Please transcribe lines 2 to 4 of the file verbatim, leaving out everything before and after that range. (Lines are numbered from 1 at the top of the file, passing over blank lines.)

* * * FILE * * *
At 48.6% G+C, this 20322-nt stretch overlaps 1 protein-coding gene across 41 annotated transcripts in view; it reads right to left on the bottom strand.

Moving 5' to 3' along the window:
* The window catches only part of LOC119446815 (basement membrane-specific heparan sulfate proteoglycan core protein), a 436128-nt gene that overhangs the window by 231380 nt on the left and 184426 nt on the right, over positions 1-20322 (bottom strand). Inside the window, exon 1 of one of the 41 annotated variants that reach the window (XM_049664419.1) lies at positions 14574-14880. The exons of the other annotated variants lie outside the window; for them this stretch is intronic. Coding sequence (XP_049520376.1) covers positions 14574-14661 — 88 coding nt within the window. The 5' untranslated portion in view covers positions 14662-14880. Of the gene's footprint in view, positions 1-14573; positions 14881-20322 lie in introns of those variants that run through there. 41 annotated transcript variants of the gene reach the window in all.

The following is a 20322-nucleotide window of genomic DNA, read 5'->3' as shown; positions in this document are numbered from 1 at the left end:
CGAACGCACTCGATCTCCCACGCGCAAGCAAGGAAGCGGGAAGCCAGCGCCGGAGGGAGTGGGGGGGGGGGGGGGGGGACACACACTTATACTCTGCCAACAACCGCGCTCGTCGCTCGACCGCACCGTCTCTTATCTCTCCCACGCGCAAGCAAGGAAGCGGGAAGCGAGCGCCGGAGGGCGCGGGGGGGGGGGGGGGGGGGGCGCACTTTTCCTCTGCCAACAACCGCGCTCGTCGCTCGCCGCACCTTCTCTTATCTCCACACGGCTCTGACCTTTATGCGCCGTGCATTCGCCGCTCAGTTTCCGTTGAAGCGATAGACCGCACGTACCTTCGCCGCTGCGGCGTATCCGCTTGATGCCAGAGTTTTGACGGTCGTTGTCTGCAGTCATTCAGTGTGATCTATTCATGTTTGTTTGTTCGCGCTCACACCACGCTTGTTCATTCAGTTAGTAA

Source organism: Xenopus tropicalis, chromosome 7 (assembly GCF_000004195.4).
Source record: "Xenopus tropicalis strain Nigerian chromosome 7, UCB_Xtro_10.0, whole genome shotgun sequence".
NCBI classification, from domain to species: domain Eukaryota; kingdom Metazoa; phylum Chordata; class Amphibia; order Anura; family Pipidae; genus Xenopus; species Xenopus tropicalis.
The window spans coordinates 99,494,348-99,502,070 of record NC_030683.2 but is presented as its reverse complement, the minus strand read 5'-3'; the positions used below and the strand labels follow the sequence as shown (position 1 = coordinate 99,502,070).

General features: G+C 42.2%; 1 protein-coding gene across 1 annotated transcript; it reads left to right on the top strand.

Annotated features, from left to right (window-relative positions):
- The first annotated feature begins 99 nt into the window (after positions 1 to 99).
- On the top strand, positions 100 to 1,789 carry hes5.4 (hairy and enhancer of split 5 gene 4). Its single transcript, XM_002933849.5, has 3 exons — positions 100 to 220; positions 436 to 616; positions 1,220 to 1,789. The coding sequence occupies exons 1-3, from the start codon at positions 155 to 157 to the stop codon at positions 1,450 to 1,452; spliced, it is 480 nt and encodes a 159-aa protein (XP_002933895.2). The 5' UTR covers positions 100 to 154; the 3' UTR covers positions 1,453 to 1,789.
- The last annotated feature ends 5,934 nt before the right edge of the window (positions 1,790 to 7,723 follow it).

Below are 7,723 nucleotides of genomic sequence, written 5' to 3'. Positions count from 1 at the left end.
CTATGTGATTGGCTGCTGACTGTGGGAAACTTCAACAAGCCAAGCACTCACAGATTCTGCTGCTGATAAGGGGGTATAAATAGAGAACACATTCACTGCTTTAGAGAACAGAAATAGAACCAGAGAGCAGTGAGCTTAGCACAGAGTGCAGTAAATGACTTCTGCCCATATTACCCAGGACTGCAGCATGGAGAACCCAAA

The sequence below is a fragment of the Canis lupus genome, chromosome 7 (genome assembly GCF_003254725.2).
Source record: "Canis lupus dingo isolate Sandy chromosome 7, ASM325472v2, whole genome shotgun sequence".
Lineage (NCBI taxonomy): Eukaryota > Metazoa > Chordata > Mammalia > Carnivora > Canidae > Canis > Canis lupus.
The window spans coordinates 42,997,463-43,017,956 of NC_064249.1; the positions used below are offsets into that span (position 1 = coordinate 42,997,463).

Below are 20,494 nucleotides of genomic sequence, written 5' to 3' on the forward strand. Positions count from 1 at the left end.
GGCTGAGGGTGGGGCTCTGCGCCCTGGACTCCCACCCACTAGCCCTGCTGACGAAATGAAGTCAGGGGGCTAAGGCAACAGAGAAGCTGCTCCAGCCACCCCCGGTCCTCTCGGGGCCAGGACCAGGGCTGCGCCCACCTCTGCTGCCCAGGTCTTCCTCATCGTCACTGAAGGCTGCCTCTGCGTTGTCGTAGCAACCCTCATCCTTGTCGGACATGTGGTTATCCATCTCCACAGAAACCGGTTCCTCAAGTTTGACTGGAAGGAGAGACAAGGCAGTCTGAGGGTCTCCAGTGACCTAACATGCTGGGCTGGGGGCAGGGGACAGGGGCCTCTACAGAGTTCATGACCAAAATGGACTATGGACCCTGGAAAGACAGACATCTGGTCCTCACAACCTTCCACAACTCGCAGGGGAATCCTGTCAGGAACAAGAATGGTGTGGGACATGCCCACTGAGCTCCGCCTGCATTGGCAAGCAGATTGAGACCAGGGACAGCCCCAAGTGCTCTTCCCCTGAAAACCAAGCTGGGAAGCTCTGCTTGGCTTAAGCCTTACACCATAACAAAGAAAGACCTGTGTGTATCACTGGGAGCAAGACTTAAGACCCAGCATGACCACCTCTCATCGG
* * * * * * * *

Moving 5' to 3' along the window:
* The window catches only part of LOC119446815 (basement membrane-specific heparan sulfate proteoglycan core protein), a 436128-nt gene that overhangs the window by 231380 nt on the left and 184426 nt on the right, over positions 1-20322 (bottom strand). Inside the window, exon 1 of one of the 41 annotated variants that reach the window (XM_049664419.1) lies at positions 14574-14880. The exons of the other annotated variants lie outside the window; for them this stretch is intronic. Coding sequence (XP_049520376.1) covers positions 14574-14661 — 88 coding nt within the window. The 5' untranslated portion in view covers positions 14662-14880. Of the gene's footprint in view, positions 1-14573; positions 14881-20322 lie in introns of those variants that run through there. 41 annotated transcript variants of the gene reach the window in all.

The following is a 20322-nucleotide window of genomic DNA, read 5'->3' as shown; positions in this document are numbered from 1 at the left end: